QST de W1AW
Propagation Forecast Bulletin 5 ARLP005
>From Tad Cook, K7VVV
Seattle, WA January 30, 1998
To all radio amateurs
SB PROP ARL ARLP005
ARLP005 Propagation de K7VVV
Solar activity increased this week over last, but not by much. Average sunspot numbers were up by 17 points, and average solar flux was also higher, but by less than five points. Average solar flux for the previous 90 days rose from 96 to 97, and the daily flux was above the average for that day on five out of seven days. This indicates a moderate general upward trend in solar flux values.
Solar flux peaked at 108.3 on Sunday, but is now headed down to the low nineties. For January 30 through February 1 flux values are projected at 94, 93 and 91. A Coronal Mass Ejection earlier on January 25 should cause unsettled conditions on the last two days of January, but the A index is only expected to rise to around 20. This is enough though to cause problems over polar radio paths and in higher latitudes. Solar flux is expected to bottom out around 90 between February 5-9, then rise up near 100 again later in the month.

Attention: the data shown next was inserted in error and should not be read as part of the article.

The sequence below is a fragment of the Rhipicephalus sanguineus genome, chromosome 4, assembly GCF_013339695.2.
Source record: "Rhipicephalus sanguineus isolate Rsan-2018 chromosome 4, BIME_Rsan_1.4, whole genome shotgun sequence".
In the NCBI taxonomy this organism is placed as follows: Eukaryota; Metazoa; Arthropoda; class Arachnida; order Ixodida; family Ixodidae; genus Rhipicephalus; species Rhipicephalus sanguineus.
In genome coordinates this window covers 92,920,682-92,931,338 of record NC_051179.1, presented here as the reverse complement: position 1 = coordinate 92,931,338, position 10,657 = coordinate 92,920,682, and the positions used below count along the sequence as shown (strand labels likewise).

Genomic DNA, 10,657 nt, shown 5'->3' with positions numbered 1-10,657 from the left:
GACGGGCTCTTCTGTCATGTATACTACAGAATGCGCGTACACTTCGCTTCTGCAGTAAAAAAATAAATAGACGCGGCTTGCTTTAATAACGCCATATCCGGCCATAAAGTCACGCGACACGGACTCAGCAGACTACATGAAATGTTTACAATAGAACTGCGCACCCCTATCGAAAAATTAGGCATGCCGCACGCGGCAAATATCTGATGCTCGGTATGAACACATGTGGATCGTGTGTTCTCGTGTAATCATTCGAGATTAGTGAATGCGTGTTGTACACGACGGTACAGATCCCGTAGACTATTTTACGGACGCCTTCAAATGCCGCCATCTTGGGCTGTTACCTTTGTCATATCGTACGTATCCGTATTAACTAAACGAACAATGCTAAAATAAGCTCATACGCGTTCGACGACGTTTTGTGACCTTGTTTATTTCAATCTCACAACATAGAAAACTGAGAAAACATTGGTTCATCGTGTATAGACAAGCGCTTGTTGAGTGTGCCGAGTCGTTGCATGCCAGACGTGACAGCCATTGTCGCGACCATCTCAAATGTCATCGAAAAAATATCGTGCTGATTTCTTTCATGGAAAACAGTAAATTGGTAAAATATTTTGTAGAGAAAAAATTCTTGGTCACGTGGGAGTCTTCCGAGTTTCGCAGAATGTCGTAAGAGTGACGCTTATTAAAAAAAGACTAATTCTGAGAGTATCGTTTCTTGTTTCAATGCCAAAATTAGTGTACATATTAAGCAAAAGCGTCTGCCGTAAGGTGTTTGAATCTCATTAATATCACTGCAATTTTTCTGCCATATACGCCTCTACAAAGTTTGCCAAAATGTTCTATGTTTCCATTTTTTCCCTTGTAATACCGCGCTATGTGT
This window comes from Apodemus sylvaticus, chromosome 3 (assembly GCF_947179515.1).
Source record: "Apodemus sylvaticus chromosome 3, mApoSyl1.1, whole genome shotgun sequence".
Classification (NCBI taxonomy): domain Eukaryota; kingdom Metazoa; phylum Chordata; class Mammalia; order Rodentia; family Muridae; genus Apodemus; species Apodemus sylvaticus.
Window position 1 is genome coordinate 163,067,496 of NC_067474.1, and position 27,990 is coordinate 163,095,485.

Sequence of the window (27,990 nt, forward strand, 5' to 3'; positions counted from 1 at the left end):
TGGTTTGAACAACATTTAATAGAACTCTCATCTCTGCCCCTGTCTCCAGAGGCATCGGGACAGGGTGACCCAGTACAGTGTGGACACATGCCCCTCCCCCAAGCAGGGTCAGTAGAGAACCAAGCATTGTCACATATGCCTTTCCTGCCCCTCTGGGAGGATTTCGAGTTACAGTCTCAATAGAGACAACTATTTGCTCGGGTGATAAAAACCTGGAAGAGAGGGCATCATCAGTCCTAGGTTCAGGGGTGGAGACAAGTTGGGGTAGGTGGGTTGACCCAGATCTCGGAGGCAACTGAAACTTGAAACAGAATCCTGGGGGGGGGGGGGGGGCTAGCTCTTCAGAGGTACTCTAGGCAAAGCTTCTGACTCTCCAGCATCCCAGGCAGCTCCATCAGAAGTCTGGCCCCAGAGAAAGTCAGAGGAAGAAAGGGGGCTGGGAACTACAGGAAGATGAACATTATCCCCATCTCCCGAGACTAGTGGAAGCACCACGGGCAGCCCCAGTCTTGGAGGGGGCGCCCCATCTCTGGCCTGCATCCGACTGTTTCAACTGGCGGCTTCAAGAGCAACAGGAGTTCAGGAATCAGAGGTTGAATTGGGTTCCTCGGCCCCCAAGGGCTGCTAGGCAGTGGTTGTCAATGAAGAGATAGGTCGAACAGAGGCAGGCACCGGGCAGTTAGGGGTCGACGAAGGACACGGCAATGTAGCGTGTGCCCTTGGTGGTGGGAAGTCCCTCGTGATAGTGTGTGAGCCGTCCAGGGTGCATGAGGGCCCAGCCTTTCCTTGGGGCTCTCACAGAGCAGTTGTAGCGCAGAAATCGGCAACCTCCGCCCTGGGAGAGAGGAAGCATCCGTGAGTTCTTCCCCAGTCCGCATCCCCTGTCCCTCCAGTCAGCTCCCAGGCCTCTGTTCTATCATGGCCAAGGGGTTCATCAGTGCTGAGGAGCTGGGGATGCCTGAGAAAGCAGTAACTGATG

Sunspot Numbers for January 22 through 28 were 37, 57, 88, 104, 99, 98 and 89 with a mean of 81.7. 10.7 cm flux was 93, 96.9, 97.5, 108.3, 100, 100.8 and 96.6, with a mean of 99, and estimated planetary A indices were 4, 3, 4, 9, 3, 6, and 2, with a mean of 4.4.
The January, 1998 issue of Scientific American has an interesting article on the Ulysses mission, which is returning new data on high latitude solar magnetic fields. NASA has a web site for this mission at http://ulysses.jpl.nasa.gov/.
Another NASA project of interest to solar observers is the Advanced Composition Explorer (ACE), launched last summer. The February, 1998 issue of Monitoring Times magazine has an informative article on solar weather and the ACE mission. The Goddard Space Flight Center ACE web site is at http://www.gsfc.nasa.gov/ace/ace.html.